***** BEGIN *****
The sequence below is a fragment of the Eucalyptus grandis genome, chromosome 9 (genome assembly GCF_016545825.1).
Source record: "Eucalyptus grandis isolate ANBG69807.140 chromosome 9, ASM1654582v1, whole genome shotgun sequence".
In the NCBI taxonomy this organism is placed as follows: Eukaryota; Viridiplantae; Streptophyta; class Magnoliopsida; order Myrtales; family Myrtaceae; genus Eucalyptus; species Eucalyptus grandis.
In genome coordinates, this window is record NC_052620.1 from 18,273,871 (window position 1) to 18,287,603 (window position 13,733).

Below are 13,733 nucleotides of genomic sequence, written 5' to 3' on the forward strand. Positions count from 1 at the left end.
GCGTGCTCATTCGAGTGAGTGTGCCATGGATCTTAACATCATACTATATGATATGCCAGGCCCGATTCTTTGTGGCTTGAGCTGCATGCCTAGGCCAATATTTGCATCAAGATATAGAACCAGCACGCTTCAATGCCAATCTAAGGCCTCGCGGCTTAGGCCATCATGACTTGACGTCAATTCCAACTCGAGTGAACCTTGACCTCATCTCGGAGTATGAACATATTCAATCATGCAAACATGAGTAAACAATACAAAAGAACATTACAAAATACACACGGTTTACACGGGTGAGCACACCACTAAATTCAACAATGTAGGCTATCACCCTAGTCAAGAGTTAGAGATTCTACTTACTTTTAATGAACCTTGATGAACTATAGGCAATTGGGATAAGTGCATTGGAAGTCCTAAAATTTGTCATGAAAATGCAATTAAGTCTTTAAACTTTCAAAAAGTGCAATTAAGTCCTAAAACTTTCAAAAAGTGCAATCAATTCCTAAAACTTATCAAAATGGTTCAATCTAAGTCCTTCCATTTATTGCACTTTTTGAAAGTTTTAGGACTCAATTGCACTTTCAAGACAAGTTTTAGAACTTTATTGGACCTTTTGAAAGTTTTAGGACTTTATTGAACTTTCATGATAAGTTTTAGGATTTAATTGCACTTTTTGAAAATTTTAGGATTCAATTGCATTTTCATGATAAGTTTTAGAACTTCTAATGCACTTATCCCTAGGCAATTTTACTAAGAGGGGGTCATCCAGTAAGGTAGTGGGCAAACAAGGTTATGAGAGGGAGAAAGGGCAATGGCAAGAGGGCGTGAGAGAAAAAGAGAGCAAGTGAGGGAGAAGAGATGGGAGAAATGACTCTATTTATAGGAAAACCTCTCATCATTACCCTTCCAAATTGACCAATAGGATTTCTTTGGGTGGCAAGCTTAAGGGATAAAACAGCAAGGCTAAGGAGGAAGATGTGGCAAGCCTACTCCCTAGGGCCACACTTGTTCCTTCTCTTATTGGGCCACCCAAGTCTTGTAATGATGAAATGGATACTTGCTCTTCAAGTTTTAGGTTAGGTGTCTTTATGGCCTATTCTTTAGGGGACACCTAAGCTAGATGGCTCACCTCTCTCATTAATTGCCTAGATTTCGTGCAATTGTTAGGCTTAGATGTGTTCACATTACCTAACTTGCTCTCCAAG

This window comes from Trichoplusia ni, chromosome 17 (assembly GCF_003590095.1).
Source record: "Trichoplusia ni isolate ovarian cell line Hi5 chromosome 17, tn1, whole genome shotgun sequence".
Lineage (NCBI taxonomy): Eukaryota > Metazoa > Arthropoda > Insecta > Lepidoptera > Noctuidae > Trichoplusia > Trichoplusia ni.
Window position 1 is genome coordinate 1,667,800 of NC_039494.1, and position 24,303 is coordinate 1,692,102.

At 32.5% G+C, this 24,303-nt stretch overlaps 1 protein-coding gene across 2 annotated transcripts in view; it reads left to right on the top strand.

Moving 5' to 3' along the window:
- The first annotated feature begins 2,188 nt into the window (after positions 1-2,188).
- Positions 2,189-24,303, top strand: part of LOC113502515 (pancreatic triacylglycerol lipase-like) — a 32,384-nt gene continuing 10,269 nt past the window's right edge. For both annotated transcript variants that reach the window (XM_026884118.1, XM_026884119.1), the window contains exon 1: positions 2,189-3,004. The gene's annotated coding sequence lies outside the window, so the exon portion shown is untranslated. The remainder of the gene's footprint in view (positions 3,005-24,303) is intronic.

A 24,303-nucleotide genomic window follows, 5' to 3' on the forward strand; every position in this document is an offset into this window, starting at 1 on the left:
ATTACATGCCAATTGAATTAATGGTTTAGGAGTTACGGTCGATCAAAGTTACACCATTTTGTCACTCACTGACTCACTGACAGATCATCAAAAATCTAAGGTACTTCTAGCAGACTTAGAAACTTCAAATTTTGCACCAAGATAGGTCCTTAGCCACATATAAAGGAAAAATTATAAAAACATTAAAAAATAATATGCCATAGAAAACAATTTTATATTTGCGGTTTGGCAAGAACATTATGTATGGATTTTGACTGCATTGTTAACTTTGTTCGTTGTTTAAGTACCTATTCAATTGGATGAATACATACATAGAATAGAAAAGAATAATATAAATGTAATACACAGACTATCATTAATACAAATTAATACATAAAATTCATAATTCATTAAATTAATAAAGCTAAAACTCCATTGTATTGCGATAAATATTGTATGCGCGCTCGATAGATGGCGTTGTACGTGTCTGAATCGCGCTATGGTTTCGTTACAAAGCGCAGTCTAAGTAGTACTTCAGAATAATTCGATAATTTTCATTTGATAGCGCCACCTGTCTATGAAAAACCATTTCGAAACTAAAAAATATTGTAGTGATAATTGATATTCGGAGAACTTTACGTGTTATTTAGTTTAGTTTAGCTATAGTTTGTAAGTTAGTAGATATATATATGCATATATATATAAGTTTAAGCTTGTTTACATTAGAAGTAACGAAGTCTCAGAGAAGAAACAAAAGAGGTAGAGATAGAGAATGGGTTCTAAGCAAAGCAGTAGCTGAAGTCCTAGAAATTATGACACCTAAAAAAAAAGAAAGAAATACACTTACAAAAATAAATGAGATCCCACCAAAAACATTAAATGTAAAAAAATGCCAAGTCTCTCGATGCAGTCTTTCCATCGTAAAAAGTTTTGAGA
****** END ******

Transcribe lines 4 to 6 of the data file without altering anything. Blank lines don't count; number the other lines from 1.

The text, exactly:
In genome coordinates, this window is record NC_052620.1 from 18,273,871 (window position 1) to 18,287,603 (window position 13,733).

Below are 13,733 nucleotides of genomic sequence, written 5' to 3' on the forward strand. Positions count from 1 at the left end.
GCGTGCTCATTCGAGTGAGTGTGCCATGGATCTTAACATCATACTATATGATATGCCAGGCCCGATTCTTTGTGGCTTGAGCTGCATGCCTAGGCCAATATTTGCATCAAGATATAGAACCAGCACGCTTCAATGCCAATCTAAGGCCTCGCGGCTTAGGCCATCATGACTTGACGTCAATTCCAACTCGAGTGAACCTTGACCTCATCTCGGAGTATGAACATATTCAATCATGCAAACATGAGTAAACAATACAAAAGAACATTACAAAATACACACGGTTTACACGGGTGAGCACACCACTAAATTCAACAATGTAGGCTATCACCCTAGTCAAGAGTTAGAGATTCTACTTACTTTTAATGAACCTTGATGAACTATAGGCAATTGGGATAAGTGCATTGGAAGTCCTAAAATTTGTCATGAAAATGCAATTAAGTCTTTAAACTTTCAAAAAGTGCAATTAAGTCCTAAAACTTTCAAAAAGTGCAATCAATTCCTAAAACTTATCAAAATGGTTCAATCTAAGTCCTTCCATTTATTGCACTTTTTGAAAGTTTTAGGACTCAATTGCACTTTCAAGACAAGTTTTAGAACTTTATTGGACCTTTTGAAAGTTTTAGGACTTTATTGAACTTTCATGATAAGTTTTAGGATTTAATTGCACTTTTTGAAAATTTTAGGATTCAATTGCATTTTCATGATAAGTTTTAGAACTTCTAATGCACTTATCCCTAGGCAATTTTACTAAGAGGGGGTCATCCAGTAAGGTAGTGGGCAAACAAGGTTATGAGAGGGAGAAAGGGCAATGGCAAGAGGGCGTGAGAGAAAAAGAGAGCAAGTGAGGGAGAAGAGATGGGAGAAATGACTCTATTTATAGGAAAACCTCTCATCATTACCCTTCCAAATTGACCAATAGGATTTCTTTGGGTGGCAAGCTTAAGGGATAAAACAGCAAGGCTAAGGAGGAAGATGTGGCAAGCCTACTCCCTAGGGCCACACTTGTTCCTTCTCTTATTGGGCCACCCAAGTCTTGTAATGATGAAATGGATACTTGCTCTTCAAGTTTTAGGTTAGGTGTCTTTATGGCCTATTCTTTAGGGGACACCTAAGCTAGATGGCTCACCTCTCTCATTAATTGCCTAGATTTCGTGCAATTGTTAGGCTTAGATGTGTTCACATTACCTAACTTGCTCTCCAAG